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Wasting disease regulates long-term population dynamics in a threatened seagrass
journal contributionposted on 2023-06-09, 02:06 authored by James C Bull, Emma Kenyon, Kevan J Cook
The role of disease in the long-term dynamics of threatened species is poorly quantified, as well as being under-represented in ecology and conservation management. To understand persistent host–pathogen interaction operating in a vulnerable habitat, we quantified dynamics driving patterns of seagrass density using a longitudinal study in a relatively pristine site (Isles of Scilly, UK). Replicated samples of eelgrass (Zostera marina) density and wasting disease prevalence, presumably caused by Labyrinthula zosterae, were taken from five meadows at the height of the growing season, over the years 1997–2010. Data were used to parameterise a population dynamic model, incorporating density-dependent factors and sea temperature records. We found that direct density and disease-mediated feedback operate within a network of local populations. Furthermore, our results indicate that the strength of limitation to seagrass growth by disease was increased at higher temperatures. This modification of the coupled host–pathogen dynamics forms a novel hypothesis to account for dramatic die-backs of Z. marina widely reported elsewhere. Our findings highlight the importance of disease in structuring distributions of vulnerable species, as well as the application of population modelling in order to reveal ecological processes and prioritise future mechanistic investigation.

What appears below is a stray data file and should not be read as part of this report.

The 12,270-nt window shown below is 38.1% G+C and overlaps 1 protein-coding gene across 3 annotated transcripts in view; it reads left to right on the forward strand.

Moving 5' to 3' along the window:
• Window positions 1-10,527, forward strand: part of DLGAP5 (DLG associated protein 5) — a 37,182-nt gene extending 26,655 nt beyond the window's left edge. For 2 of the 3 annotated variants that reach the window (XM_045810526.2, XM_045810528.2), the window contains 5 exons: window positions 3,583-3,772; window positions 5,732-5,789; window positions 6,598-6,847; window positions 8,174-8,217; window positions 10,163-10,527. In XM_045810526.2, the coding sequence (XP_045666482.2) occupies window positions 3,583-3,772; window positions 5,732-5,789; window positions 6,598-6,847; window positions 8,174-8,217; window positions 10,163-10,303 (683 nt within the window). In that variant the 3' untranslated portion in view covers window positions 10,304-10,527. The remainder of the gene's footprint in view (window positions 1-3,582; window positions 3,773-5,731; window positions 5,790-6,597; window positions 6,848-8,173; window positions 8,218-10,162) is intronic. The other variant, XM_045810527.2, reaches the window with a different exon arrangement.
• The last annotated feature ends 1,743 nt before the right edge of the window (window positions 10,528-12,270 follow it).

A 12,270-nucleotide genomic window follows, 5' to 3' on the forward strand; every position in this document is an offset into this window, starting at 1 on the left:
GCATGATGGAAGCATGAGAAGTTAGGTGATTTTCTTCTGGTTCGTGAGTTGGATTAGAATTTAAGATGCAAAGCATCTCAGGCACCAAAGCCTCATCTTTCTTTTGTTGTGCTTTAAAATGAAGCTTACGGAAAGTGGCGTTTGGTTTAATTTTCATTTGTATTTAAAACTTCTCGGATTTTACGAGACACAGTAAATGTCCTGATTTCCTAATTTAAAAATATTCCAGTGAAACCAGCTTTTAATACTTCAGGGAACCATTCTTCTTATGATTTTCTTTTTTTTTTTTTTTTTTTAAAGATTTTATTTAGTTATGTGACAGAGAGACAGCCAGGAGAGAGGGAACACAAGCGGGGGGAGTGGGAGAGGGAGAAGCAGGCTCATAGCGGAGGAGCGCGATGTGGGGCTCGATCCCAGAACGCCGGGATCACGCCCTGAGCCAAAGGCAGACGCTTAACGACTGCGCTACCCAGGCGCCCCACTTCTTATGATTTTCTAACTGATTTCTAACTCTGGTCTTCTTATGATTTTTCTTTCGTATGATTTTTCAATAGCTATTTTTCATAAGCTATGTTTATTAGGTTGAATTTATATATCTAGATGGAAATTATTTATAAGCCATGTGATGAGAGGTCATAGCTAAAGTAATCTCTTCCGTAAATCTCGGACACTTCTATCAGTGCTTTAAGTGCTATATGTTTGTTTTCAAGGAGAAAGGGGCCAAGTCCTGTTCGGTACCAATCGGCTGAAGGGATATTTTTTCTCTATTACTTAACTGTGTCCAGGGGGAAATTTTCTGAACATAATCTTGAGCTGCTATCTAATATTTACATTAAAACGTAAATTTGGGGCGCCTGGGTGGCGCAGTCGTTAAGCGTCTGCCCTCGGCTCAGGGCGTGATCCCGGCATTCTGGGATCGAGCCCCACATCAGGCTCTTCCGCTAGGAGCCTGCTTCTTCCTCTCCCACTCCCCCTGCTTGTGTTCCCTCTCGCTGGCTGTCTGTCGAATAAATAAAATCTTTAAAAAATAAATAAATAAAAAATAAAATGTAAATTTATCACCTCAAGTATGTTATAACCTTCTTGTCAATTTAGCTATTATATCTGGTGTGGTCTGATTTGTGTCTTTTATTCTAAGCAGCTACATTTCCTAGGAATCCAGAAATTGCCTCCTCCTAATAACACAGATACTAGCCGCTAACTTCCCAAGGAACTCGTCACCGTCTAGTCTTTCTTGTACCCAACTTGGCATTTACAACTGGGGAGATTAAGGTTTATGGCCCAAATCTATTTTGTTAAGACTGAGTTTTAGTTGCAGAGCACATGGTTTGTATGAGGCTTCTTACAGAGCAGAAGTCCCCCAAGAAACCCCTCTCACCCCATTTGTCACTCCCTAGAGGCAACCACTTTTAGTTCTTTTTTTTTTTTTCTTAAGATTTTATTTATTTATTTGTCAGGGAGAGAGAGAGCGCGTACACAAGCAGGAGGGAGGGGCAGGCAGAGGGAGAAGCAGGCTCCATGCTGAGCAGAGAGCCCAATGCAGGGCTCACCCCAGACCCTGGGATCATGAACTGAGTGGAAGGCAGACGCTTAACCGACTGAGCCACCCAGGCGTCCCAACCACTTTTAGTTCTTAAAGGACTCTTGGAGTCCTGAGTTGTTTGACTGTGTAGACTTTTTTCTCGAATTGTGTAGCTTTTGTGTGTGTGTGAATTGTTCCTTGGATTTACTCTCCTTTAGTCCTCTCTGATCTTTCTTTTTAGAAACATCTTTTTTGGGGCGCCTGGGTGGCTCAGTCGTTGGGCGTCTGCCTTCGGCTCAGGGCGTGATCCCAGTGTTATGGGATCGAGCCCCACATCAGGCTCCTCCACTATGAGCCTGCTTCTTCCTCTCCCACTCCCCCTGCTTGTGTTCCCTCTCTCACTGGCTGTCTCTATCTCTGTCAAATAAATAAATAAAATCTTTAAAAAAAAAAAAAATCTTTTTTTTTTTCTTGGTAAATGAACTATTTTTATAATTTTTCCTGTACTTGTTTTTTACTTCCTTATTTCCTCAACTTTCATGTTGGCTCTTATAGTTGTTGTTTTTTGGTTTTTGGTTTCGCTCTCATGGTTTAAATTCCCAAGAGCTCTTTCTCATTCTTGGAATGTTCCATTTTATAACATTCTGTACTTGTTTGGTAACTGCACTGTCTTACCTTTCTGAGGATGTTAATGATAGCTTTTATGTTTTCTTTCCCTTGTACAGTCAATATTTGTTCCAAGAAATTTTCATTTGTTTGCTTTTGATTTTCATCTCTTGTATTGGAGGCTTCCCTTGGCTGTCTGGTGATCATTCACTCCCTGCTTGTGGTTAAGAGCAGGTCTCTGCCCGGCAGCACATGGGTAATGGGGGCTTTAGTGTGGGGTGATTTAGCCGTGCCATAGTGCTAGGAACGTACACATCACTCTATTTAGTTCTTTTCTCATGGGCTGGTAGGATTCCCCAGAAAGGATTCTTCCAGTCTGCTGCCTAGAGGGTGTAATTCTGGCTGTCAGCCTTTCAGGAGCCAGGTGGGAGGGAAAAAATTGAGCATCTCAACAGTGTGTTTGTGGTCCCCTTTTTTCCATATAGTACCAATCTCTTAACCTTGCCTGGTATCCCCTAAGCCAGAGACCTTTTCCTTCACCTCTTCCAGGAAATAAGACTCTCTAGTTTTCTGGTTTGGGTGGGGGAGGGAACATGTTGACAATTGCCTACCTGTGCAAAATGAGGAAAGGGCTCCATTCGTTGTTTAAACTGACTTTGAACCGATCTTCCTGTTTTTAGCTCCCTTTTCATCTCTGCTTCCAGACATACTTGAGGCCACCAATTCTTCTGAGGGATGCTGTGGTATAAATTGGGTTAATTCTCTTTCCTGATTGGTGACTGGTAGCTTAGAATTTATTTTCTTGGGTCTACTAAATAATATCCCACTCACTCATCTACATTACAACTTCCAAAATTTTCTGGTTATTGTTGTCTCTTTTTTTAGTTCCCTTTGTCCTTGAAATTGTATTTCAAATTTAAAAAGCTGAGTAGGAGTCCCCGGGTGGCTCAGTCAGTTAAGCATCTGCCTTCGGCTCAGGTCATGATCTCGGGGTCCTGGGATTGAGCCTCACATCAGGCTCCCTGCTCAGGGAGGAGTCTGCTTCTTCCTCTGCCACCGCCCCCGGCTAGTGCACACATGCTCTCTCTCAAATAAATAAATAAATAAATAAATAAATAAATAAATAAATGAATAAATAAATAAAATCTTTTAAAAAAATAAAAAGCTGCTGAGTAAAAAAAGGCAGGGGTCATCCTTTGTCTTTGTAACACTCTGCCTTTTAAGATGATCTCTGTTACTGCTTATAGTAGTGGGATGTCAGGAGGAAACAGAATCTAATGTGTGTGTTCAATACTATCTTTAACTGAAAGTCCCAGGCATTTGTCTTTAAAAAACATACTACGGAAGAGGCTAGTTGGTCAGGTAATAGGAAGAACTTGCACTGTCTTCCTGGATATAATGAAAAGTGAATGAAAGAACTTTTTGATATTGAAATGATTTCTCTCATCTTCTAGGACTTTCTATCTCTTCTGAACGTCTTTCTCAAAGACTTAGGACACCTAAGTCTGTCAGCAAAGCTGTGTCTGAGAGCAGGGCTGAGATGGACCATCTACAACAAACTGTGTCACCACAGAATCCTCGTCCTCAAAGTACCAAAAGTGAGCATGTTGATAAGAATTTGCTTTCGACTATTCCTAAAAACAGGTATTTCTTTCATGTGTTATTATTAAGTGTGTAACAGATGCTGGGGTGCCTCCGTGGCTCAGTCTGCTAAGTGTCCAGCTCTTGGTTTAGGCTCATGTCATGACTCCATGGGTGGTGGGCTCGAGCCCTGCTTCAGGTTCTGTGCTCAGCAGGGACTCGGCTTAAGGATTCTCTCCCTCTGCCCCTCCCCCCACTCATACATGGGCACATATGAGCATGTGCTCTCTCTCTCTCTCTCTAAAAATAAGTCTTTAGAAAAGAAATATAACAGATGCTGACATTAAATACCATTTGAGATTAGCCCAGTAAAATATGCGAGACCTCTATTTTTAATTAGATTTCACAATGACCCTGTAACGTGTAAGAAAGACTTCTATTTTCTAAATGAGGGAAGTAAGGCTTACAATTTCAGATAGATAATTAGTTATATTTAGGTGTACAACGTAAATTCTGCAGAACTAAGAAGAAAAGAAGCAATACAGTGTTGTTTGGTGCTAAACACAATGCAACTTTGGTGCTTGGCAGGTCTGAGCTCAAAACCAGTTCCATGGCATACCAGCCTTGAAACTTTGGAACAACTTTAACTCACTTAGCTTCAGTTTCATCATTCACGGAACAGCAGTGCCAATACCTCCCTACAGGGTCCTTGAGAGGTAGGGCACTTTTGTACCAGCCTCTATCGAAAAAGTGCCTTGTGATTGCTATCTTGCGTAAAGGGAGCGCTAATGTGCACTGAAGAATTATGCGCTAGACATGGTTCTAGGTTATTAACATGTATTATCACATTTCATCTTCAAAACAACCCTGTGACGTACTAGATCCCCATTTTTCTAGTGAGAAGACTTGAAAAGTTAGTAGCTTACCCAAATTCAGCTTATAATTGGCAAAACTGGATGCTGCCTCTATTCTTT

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- Neuroscience Publications
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